MRI of the elbow is used for high-resolution evaluation of joints and soft-tissue structures (such as ligaments, tendons, nerves, and muscles). The elbow is a complex joint and most commonly is injured in athletes. In these cases, its evaluation by MRI is an important part of the complete examination.


How is the MRI of the elbow performed?

During the examination, you will be imaged laying on your back (supine position) or laying on your belly (prone position) with the arm overhead. In the supine position you are imaged with the arm placed at the side, which is usually relatively comfortable. However, the elbow is not within the center of the magnetic bore, which can result in nonuniform fat suppression. In obese patients may this cause insufficient room within the magnetic bore to place the limb at the side. Alternatively, you can also be imaged in a prone position with the arm extended over the head (the so-called ‘‘superman’’ position). Imaging begins about 10 cm above the elbow joint.


What can be the cause of my problem?

Do you feel pain of your elbow? Is your joint inflammed? Can you feel some lump or mass? Is the physical activity difficult for you? Did you noticed any limitations of the movement of your joint?

When searching for the cause of your problem, the doctor may be considering one of these:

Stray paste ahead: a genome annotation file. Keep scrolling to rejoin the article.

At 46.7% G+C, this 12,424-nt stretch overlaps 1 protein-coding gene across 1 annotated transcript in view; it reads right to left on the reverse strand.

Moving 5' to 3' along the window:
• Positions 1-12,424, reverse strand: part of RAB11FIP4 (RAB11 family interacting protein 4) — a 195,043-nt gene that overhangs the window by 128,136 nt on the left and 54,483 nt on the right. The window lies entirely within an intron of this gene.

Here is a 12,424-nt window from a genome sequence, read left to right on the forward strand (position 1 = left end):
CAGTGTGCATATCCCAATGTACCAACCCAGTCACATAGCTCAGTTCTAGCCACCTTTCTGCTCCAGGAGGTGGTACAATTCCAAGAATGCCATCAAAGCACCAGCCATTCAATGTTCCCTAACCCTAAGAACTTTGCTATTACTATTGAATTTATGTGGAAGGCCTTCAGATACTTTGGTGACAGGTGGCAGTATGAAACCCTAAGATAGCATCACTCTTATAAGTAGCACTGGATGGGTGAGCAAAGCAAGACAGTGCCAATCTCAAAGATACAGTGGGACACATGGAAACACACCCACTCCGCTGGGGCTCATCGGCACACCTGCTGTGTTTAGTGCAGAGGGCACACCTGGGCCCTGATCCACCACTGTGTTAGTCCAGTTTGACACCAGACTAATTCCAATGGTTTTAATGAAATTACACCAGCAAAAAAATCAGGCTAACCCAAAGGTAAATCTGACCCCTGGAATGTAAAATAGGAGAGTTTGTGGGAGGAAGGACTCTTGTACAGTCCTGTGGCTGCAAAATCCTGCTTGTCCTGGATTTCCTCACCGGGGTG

• arthritis and other degenerative joint disorders
  • bone fractures
  • damaged cartilage, ligaments, tendons, or meniscus
  • decreased motion of the joint
  • fluid collection
  • inflammation
  • infection
  • sports- or trauma-related injury
  • tumor


In case of suspected elbow mass lesion or infection, intravenous gadolinium-based contrast agent may be given to you. This special form of MRI is called an MR arthrogram. A mixture of contrast agent and saline would be injected into the elbow joint within MRI examination. More about contrast agents you can read here.

In some centres, you may be examined in the MRI machine, especially designed for extremities. Do you want to know what does the Extremity MRI look like and why it may be more suitable for you? Read more.

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